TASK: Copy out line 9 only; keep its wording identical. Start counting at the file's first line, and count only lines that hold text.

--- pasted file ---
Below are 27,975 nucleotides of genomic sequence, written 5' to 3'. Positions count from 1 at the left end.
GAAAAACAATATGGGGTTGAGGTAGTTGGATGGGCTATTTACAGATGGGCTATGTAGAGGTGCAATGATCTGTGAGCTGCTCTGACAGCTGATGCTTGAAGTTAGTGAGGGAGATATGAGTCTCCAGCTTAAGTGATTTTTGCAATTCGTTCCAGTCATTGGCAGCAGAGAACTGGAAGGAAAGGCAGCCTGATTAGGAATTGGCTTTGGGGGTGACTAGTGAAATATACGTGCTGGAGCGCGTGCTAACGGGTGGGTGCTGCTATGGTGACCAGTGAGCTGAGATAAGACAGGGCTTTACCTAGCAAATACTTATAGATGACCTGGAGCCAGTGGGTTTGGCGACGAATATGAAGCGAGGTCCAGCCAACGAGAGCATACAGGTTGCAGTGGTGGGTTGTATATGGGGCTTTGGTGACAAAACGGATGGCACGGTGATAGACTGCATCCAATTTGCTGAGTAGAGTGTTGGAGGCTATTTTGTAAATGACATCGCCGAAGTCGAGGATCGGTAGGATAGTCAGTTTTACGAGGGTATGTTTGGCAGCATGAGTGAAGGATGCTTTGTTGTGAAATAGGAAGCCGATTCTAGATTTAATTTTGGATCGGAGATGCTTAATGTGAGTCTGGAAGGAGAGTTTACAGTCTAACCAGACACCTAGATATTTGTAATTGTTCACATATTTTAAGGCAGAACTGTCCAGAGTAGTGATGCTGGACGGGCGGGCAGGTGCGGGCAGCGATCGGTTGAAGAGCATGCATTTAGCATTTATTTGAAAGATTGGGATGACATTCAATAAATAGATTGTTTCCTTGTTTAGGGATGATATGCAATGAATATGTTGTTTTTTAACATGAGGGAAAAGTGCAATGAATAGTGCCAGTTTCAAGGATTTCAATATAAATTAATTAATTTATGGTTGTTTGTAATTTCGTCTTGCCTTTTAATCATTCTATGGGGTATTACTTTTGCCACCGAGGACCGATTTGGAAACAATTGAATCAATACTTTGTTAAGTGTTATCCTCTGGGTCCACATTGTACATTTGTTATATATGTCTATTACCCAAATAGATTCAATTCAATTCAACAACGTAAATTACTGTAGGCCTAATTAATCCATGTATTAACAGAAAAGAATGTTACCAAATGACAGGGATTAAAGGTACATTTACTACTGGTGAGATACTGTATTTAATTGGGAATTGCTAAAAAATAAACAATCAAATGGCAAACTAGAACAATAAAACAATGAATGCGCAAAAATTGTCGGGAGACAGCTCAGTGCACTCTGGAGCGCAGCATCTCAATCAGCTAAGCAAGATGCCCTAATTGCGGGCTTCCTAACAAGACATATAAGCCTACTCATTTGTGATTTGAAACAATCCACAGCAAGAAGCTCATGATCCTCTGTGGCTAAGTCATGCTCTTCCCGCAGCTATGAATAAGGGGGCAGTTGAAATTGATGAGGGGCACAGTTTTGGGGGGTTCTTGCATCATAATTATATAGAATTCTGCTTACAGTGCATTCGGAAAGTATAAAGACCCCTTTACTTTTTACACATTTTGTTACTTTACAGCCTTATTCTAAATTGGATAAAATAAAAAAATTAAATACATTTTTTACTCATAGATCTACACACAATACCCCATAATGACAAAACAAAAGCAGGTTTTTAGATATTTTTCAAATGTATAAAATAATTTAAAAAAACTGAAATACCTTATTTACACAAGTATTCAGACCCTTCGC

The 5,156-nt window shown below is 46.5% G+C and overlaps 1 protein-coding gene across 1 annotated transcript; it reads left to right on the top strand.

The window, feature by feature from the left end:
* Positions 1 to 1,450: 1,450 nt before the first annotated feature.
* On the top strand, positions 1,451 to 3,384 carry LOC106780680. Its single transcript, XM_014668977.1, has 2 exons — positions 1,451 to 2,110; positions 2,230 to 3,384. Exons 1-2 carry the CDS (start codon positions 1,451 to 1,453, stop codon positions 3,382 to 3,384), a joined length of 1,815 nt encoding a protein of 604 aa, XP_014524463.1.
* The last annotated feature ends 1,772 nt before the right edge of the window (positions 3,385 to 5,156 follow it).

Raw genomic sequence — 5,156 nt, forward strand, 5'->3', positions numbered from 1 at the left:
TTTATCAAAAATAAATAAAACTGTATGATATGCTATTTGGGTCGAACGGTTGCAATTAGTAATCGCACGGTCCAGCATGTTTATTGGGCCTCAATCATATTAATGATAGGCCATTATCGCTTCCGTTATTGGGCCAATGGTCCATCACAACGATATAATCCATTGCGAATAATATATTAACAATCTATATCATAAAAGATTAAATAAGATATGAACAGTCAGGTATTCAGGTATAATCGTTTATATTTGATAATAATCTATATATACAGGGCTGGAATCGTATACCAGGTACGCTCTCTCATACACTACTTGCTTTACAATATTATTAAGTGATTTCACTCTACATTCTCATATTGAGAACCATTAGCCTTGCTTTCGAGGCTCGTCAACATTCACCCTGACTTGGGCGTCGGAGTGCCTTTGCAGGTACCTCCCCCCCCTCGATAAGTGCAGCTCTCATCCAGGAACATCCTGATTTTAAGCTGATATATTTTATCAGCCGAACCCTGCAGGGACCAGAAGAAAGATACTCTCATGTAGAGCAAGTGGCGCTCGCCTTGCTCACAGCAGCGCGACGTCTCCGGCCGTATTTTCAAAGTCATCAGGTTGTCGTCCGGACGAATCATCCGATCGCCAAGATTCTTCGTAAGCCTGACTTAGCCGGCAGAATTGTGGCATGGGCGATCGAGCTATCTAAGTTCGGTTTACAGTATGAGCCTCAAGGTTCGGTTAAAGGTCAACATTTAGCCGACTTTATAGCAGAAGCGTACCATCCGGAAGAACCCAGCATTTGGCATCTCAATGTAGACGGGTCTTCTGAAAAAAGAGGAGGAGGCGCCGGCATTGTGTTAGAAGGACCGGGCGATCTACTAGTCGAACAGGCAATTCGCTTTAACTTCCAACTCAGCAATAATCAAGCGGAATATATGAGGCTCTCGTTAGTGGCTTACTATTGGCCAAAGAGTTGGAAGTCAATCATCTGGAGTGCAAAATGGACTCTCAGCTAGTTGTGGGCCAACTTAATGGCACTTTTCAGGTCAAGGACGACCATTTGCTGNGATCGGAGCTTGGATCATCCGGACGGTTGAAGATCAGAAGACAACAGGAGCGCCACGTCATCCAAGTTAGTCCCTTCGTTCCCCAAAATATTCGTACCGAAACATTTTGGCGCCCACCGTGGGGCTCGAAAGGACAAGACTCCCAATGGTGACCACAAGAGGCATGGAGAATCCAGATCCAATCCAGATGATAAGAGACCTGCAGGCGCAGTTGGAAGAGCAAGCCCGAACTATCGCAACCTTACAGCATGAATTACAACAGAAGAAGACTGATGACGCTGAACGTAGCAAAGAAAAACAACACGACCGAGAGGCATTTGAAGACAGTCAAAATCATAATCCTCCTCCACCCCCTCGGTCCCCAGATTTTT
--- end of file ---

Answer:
TTTATCAAAAATAAATAAAACTGTATGATATGCTATTTGGGTCGAACGGTTGCAATTAGTAATCGCACGGTCCAGCATGTTTATTGGGCCTCAATCATATTAATGATAGGCCATTATCGCTTCCGTTATTGGGCCAATGGTCCATCACAACGATATAATCCATTGCGAATAATATATTAACAATCTATATCATAAAAGATTAAATAAGATATGAACAGTCAGGTATTCAGGTATAATCGTTTATATTTGATAATAATCTATATATACAGGGCTGGAATCGTATACCAGGTACGCTCTCTCATACACTACTTGCTTTACAATATTATTAAGTGATTTCACTCTACATTCTCATATTGAGAACCATTAGCCTTGCTTTCGAGGCTCGTCAACATTCACCCTGACTTGGGCGTCGGAGTGCCTTTGCAGGTACCTCCCCCCCCTCGATAAGTGCAGCTCTCATCCAGGAACATCCTGATTTTAAGCTGATATATTTTATCAGCCGAACCCTGCAGGGACCAGAAGAAAGATACTCTCATGTAGAGCAAGTGGCGCTCGCCTTGCTCACAGCAGCGCGACGTCTCCGGCCGTATTTTCAAAGTCATCAGGTTGTCGTCCGGACGAATCATCCGATCGCCAAGATTCTTCGTAAGCCTGACTTAGCCGGCAGAATTGTGGCATGGGCGATCGAGCTATCTAAGTTCGGTTTACAGTATGAGCCTCAAGGTTCGGTTAAAGGTCAACATTTAGCCGACTTTATAGCAGAAGCGTACCATCCGGAAGAACCCAGCATTTGGCATCTCAATGTAGACGGGTCTTCTGAAAAAAGAGGAGGAGGCGCCGGCATTGTGTTAGAAGGACCGGGCGATCTACTAGTCGAACAGGCAATTCGCTTTAACTTCCAACTCAGCAATAATCAAGCGGAATATATGAGGCTCTCGTTAGTGGCTTACTATTGGCCAAAGAGTTGGAAGTCAATCATCTGGAGTGCAAAATGGACTCTCAGCTAGTTGTGGGCCAACTTAATGGCACTTTTCAGGTCAAGGACGACCATTTGCTGNGATCGGAGCTTGGATCATCCGGACGGTTGAAGATCAGAAGACAACAGGAGCGCCACGTCATCCAAGTTAGTCCCTTCGTTCCCCAAAATATTCGTACCGAAACATTTTGGCGCCCACCGTGGGGCTCGAAAGGACAAGACTCCCAATGGTGACCACAAGAGGCATGGAGAATCCAGATCCAATCCAGATGATAAGAGACCTGCAGGCGCAGTTGGAAGAGCAAGCCCGAACTATCGCAACCTTACAGCATGAATTACAACAGAAGAAGACTGATGACGCTGAACGTAGCAAAGAAAAACAACACGACCGAGAGGCATTTGAAGACAGTCAAAATCATAATCCTCCTCCACCCCCTCGGTCCCCAGATTTTT